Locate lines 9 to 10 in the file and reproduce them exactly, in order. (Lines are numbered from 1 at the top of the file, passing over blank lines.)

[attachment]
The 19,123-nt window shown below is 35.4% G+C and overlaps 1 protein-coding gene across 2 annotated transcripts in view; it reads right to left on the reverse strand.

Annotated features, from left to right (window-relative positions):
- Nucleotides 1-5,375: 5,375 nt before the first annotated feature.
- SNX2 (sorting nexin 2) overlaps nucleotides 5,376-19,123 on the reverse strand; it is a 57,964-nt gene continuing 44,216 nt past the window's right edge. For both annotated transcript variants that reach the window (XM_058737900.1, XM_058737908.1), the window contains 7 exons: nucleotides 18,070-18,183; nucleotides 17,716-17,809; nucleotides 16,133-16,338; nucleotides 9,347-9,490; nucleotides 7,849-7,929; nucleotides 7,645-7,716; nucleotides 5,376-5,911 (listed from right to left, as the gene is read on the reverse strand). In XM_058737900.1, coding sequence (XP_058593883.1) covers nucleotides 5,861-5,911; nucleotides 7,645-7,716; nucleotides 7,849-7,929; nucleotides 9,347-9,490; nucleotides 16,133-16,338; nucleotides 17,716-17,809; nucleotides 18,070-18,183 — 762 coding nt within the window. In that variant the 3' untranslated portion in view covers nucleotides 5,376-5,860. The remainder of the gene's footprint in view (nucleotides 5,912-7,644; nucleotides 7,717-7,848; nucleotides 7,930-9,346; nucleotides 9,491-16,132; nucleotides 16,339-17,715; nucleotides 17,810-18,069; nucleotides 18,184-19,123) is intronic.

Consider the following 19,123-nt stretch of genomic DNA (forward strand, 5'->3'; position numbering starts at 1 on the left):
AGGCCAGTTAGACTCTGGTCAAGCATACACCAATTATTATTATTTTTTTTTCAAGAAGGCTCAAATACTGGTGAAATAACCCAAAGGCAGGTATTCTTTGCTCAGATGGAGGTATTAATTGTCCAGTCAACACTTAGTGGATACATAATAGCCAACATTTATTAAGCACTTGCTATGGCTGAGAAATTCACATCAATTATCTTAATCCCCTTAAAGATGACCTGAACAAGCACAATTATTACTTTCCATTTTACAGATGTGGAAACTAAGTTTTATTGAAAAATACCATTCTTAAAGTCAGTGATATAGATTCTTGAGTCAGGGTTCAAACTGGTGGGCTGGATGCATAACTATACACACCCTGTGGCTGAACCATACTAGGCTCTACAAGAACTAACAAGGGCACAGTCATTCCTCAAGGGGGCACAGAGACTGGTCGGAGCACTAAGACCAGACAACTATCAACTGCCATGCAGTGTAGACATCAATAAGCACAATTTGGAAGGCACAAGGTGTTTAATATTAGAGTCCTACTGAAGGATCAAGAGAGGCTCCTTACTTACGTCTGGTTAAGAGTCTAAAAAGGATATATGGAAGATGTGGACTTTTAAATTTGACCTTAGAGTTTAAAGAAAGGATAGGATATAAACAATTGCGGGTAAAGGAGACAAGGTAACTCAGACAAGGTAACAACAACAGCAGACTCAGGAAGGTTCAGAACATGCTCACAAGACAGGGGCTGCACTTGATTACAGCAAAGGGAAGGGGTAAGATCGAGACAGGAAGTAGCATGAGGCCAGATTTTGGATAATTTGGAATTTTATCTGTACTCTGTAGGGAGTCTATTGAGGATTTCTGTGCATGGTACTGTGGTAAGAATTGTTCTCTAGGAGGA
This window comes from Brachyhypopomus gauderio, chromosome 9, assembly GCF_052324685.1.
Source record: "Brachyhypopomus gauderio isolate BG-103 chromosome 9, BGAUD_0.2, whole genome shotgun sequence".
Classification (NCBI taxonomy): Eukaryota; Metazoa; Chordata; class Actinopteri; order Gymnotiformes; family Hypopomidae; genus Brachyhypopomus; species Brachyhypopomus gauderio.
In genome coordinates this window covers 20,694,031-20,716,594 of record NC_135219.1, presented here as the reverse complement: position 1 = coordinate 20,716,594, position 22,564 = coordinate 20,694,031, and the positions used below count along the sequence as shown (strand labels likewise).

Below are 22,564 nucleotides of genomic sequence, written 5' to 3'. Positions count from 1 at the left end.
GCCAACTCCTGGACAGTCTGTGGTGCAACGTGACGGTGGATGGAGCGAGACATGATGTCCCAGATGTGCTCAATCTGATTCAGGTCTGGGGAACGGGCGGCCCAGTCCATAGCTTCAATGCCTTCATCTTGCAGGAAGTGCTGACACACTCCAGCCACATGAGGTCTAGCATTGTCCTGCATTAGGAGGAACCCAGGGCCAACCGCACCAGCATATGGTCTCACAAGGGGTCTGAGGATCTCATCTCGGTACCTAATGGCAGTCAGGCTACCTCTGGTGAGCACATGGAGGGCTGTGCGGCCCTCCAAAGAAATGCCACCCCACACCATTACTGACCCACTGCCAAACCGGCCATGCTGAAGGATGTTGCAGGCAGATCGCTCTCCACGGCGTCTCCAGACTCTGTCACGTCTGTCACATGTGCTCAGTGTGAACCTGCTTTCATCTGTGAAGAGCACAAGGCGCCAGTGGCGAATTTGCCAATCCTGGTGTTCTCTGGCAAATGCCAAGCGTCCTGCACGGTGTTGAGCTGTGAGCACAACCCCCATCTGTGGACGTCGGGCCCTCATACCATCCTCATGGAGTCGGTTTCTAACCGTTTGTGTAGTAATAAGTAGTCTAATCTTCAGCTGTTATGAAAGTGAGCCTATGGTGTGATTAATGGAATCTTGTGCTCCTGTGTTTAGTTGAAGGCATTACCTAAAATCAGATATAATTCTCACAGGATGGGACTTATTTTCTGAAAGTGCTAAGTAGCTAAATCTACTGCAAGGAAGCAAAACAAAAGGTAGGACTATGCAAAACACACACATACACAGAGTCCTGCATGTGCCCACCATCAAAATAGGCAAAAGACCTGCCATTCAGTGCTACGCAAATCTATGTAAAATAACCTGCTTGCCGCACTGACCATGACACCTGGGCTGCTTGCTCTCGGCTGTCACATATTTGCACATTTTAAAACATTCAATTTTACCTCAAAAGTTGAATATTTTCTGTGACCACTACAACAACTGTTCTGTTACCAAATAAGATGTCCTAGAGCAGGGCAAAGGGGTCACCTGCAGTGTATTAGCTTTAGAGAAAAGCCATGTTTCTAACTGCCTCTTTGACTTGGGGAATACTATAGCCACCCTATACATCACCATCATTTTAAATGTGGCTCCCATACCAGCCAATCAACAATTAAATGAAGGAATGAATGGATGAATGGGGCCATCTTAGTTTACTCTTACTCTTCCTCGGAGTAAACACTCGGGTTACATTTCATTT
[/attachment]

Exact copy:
Classification (NCBI taxonomy): Eukaryota; Metazoa; Chordata; class Actinopteri; order Gymnotiformes; family Hypopomidae; genus Brachyhypopomus; species Brachyhypopomus gauderio.
In genome coordinates this window covers 20,694,031-20,716,594 of record NC_135219.1, presented here as the reverse complement: position 1 = coordinate 20,716,594, position 22,564 = coordinate 20,694,031, and the positions used below count along the sequence as shown (strand labels likewise).